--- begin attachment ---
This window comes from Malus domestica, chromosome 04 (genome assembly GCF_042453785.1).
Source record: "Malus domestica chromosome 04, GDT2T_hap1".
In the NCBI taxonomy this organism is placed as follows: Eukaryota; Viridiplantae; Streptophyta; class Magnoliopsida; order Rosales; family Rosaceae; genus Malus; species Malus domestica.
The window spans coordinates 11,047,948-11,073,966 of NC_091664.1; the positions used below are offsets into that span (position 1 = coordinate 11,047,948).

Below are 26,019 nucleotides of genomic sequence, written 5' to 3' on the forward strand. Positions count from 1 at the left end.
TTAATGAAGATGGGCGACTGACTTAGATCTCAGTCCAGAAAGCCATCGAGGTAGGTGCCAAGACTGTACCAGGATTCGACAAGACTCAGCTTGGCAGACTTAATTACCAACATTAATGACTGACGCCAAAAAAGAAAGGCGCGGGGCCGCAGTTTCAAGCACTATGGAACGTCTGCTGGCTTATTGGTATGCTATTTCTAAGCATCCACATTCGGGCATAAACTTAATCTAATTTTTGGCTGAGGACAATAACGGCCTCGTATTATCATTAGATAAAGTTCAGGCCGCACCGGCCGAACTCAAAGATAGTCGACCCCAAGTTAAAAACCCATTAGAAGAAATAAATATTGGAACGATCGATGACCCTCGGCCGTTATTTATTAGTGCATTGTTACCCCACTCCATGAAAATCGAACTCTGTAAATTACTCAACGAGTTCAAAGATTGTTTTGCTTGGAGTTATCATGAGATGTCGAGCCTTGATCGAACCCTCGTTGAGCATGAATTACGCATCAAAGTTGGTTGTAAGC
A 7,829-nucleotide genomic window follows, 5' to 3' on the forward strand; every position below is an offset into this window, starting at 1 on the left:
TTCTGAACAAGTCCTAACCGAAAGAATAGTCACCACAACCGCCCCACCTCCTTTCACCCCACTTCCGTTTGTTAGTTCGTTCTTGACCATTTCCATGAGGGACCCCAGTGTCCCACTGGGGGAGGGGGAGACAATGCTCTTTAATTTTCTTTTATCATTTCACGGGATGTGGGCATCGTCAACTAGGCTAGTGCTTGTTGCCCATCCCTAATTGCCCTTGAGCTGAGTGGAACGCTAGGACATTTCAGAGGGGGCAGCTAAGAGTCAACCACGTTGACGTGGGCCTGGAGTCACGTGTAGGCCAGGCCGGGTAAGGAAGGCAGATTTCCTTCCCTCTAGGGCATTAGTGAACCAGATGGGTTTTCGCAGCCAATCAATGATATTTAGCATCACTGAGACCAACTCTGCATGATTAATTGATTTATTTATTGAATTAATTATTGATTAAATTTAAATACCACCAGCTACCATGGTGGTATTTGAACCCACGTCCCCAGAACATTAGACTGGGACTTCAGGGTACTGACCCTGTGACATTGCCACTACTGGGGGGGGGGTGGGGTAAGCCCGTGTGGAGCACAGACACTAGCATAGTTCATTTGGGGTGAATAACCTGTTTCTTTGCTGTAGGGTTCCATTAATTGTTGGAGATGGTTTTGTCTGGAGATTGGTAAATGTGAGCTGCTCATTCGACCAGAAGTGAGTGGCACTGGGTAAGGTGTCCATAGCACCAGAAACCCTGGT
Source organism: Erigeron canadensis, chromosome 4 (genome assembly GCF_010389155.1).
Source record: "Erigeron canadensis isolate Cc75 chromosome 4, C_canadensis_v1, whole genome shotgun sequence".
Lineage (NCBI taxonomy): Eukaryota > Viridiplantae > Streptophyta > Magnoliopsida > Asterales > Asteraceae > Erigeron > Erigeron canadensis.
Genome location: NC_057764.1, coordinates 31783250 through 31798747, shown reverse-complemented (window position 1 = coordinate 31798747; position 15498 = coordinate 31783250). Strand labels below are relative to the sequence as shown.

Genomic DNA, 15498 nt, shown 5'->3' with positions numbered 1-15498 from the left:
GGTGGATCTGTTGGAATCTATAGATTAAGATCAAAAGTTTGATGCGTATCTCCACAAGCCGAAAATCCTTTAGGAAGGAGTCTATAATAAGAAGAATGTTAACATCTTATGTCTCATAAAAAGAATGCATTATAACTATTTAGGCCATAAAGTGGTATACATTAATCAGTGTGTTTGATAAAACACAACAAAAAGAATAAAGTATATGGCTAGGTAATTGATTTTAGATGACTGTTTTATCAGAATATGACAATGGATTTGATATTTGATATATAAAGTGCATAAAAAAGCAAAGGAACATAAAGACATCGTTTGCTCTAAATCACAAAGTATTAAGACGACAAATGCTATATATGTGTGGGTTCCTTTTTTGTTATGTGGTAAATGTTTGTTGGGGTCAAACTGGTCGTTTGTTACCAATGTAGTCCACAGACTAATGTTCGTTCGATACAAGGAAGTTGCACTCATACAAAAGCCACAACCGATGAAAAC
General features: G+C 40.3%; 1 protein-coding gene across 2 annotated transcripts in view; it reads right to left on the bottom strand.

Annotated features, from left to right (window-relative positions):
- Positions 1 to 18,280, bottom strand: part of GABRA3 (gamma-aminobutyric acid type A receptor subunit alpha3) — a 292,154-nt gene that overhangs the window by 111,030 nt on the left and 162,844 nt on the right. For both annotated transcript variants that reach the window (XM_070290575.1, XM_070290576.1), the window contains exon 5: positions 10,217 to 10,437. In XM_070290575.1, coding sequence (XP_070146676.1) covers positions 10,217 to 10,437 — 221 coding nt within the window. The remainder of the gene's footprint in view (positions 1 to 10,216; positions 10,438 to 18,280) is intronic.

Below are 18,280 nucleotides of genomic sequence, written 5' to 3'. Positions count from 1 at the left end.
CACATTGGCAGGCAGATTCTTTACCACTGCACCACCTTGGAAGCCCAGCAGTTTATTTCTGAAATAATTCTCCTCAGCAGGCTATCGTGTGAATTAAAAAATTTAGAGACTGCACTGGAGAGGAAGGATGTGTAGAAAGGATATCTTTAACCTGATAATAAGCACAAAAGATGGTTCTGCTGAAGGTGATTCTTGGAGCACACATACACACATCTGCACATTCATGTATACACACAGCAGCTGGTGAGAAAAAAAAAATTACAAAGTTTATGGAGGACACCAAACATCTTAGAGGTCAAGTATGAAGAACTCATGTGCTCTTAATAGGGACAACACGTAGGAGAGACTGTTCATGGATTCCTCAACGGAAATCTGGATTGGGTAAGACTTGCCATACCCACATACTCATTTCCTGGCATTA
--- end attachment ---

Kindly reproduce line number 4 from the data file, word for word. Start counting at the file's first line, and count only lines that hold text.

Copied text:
The window spans coordinates 11,047,948-11,073,966 of NC_091664.1; the positions used below are offsets into that span (position 1 = coordinate 11,047,948).